Newsbrief: Utah Drugged Driving Bill on the Move 1/31/03

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A bill that would make drivers involved in fatal accidents guilty of vehicular homicide if they had even trace amounts of illicit drugs in their systems passed in the Utah Senate Tuesday. The bill would also criminalize driving with any illicit drug metabolites in the body. It must still pass the Utah House of Representatives, where it was sent to the Standing Committee Friday. While the bill contains some safeguards to prevent overly broad enforcement, it is of a piece with drug czar John Walters' national "zero tolerance" anti-drugged driving campaign announced in November (http://www.drcnet.org/wol/264.html#druggeddriving).

Under SB007, the "Automobile Homicide Amendments," introduced by Sen. Carlene Walker (R-Halliday), prosecutors will not have to prove actual impairment caused by the presence of drugs, merely that drugs were present in the driver's system. And unlike Utah's approach with alcohol, which sets a blood concentration (0.08%) above which impairment is assumed, "any measurable amount of a Schedule I or Schedule II controlled substance" is assumed as a matter of law to indicate impairment.

"It is not quite a zero tolerance policy, but it is the same philosophy," Walker told the Deseret News. "It's just one more tool to get those with drugs in their system off the roads," she said.

The bill requires prosecutors to prove that the fatal accident was caused by negligence and that proscribed drugs were present in the driver's blood. According to Paul Boyden, director of the Statewide Association of Prosecutors, the bill was amended to remove prosecution for the presence of "metabolites," the minute traces that remain in the body for days or weeks after ingestions. But in amending the bill, lawmakers made it a separate crime to drive "if the person has any measurable controlled substance or metabolite of a controlled substance in the person's body."

The bill's language also contains two affirmative defenses: That the drug was legitimately prescribed by or a physician or if the drug was ingested unwittingly.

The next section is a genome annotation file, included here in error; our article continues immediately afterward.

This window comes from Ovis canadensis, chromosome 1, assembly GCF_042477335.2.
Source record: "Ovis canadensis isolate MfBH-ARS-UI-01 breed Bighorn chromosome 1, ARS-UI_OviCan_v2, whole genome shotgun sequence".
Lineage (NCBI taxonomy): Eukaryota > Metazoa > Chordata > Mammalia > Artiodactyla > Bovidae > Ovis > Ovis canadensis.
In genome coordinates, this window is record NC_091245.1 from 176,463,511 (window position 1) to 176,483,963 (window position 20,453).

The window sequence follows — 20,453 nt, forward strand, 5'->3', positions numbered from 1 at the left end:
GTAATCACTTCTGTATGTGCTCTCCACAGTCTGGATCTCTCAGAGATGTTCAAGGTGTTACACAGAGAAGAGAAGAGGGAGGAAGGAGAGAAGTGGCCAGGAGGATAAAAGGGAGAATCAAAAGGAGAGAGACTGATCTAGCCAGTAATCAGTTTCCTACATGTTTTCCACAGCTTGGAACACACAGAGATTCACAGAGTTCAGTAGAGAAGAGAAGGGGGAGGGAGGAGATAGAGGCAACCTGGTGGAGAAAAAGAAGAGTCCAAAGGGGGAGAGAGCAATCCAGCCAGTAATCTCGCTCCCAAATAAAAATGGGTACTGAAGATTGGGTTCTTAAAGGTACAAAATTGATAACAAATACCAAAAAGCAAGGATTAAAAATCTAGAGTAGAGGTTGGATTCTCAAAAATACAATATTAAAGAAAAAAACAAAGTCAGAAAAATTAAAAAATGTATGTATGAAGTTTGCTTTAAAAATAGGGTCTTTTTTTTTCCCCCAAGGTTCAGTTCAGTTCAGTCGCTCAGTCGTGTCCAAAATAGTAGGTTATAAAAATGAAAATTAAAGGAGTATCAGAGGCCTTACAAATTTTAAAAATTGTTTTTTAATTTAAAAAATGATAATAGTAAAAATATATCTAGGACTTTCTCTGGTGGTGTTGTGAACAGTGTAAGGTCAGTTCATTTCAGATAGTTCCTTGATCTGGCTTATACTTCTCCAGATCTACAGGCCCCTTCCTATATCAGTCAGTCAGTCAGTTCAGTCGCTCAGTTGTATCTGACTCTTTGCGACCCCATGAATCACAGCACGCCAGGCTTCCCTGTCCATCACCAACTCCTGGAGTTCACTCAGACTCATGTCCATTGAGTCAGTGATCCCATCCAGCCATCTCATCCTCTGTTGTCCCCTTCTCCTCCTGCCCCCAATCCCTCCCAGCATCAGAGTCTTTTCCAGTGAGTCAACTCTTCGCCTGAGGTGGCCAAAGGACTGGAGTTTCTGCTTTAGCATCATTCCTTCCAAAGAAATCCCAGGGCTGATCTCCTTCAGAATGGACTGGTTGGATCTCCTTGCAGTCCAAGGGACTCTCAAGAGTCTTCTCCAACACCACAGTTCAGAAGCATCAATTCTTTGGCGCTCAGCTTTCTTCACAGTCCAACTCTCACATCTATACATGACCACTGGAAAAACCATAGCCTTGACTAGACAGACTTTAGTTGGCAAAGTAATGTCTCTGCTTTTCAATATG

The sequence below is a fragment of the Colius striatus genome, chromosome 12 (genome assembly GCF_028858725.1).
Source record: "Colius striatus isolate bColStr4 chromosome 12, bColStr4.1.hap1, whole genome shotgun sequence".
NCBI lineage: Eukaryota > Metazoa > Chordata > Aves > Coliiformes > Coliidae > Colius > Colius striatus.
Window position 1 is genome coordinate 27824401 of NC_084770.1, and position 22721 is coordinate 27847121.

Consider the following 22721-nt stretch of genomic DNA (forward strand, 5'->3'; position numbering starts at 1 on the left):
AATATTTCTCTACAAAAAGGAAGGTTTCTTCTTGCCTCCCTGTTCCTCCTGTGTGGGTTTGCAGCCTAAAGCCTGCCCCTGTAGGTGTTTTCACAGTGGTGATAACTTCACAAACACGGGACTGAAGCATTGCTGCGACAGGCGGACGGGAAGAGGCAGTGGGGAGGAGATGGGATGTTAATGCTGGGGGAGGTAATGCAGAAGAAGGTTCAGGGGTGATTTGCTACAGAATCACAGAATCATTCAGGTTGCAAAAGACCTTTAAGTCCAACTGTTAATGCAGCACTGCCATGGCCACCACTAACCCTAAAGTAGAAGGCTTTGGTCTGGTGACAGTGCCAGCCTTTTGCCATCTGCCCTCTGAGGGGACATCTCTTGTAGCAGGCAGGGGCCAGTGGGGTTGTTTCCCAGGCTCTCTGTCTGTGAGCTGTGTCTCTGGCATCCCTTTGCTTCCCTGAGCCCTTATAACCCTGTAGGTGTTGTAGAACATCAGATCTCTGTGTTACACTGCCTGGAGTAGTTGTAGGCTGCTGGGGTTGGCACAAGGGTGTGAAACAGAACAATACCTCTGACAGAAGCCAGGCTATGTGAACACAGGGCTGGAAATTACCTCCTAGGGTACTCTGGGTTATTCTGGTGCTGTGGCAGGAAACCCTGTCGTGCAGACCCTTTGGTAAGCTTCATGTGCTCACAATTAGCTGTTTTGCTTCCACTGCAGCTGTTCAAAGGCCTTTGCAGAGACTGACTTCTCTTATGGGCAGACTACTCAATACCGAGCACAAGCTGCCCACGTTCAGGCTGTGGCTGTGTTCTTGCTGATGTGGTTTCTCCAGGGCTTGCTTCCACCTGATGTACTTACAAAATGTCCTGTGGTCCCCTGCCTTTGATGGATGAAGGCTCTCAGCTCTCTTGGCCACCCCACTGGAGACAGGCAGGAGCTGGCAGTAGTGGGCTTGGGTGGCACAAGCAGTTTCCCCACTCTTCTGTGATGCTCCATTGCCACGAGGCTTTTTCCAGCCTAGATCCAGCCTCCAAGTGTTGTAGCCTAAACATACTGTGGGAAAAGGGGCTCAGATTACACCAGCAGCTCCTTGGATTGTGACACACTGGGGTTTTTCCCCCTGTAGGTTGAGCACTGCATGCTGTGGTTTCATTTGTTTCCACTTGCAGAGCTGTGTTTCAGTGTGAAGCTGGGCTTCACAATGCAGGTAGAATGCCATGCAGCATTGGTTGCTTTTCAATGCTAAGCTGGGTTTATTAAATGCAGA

Even supporters such as Boyden conceded that drugged driving incidents were both rare and highly publicized in the media. Boyden also told the Deseret News the law could be abused by overzealous prosecutors going after people who had used drugs days or weeks earlier. "Nothing can stop an over-zealous prosecutor," he quipped.

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Issue #274, 1/31/03 The Road to Mérida: Interviews with Participants in the "Out from the Shadows" Campaign | Road to Mérida: Dr. Silvia Inchaurraga, Argentine Harm Reductionist | Road to Mérida: Sala Errata | Ed Rosenthal Convicted, Faces 10-Year Mandatory Minimum for Oakland Medical Marijuana Grow | Bush Treatment Initiative Draws Mixed Reviews from Reformers | Into the Morass: Green Berets in Colombia as "War on Drugs" Morphs into "War on Terror" | Drug Czar Says Nevada Election Laws Don't Apply to His Politicking | Latin American Anti-Prohibition Conference, Feb. 12-15, Mérida, Yucatán, Mexico | Cumbre Internacional Sobre Legalización, 15-Dec Febrero, Mérida, México | Cúpula Internacional sobre Legalização, 15-Dec de Fevereiro, Mérida, México | Newsbrief: Violence Continues as Talks Begin in Bolivia -- Coca Growers, Workers, Indians Present Demands | Newsbrief: DEA Moving to Schedule Two More Hallucinogens | Newsbrief: Utah Drugged Driving Bill on the Move | Newsbrief: Colorado Bill Equating Meth Manufacture and Child Abuse Moves Forward | Newsbrief: Asian Drug Abolition Mania Spreading -- Malaysia Calls for "Total War," Drug Free Southeast Asia by 2015 | Newsbrief: This Week's Corrupt Cop Story | Newsbrief: Judge Kane Speaks Out Again, Lambasts Federal Drug War | DC Job Opportunity at DRCNet -- Campus Coordinator | The Reformer's Calendar

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